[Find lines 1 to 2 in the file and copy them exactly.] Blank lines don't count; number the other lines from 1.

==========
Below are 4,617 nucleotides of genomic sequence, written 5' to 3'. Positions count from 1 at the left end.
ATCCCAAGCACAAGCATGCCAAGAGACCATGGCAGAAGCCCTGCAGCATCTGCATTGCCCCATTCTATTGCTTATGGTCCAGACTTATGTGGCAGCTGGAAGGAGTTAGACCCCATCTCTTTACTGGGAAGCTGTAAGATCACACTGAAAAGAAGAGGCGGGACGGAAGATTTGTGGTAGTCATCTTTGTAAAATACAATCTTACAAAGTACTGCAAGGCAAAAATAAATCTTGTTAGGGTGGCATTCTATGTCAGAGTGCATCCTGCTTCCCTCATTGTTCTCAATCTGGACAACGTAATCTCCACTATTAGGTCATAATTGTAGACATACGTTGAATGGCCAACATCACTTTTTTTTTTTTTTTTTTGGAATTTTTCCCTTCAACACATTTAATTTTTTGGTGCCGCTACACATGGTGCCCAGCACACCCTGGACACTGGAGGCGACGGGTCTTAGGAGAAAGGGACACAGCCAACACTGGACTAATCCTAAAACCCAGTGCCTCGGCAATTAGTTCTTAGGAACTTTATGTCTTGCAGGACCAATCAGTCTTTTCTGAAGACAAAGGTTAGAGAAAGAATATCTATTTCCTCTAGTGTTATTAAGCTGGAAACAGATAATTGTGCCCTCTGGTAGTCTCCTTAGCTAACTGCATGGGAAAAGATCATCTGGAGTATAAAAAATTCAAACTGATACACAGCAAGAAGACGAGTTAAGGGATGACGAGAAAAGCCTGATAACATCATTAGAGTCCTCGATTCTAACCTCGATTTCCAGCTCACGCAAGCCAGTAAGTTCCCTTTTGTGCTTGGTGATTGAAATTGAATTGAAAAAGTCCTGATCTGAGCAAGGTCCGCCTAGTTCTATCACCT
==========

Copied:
Below are 4,617 nucleotides of genomic sequence, written 5' to 3'. Positions count from 1 at the left end.
ATCCCAAGCACAAGCATGCCAAGAGACCATGGCAGAAGCCCTGCAGCATCTGCATTGCCCCATTCTATTGCTTATGGTCCAGACTTATGTGGCAGCTGGAAGGAGTTAGACCCCATCTCTTTACTGGGAAGCTGTAAGATCACACTGAAAAGAAGAGGCGGGACGGAAGATTTGTGGTAGTCATCTTTGTAAAATACAATCTTACAAAGTACTGCAAGGCAAAAATAAATCTTGTTAGGGTGGCATTCTATGTCAGAGTGCATCCTGCTTCCCTCATTGTTCTCAATCTGGACAACGTAATCTCCACTATTAGGTCATAATTGTAGACATACGTTGAATGGCCAACATCACTTTTTTTTTTTTTTTTTTGGAATTTTTCCCTTCAACACATTTAATTTTTTGGTGCCGCTACACATGGTGCCCAGCACACCCTGGACACTGGAGGCGACGGGTCTTAGGAGAAAGGGACACAGCCAACACTGGACTAATCCTAAAACCCAGTGCCTCGGCAATTAGTTCTTAGGAACTTTATGTCTTGCAGGACCAATCAGTCTTTTCTGAAGACAAAGGTTAGAGAAAGAATATCTATTTCCTCTAGTGTTATTAAGCTGGAAACAGATAATTGTGCCCTCTGGTAGTCTCCTTAGCTAACTGCATGGGAAAAGATCATCTGGAGTATAAAAAATTCAAACTGATACACAGCAAGAAGACGAGTTAAGGGATGACGAGAAAAGCCTGATAACATCATTAGAGTCCTCGATTCTAACCTCGATTTCCAGCTCACGCAAGCCAGTAAGTTCCCTTTTGTGCTTGGTGATTGAAATTGAATTGAAAAAGTCCTGATCTGAGCAAGGTCCGCCTAGTTCTATCACCT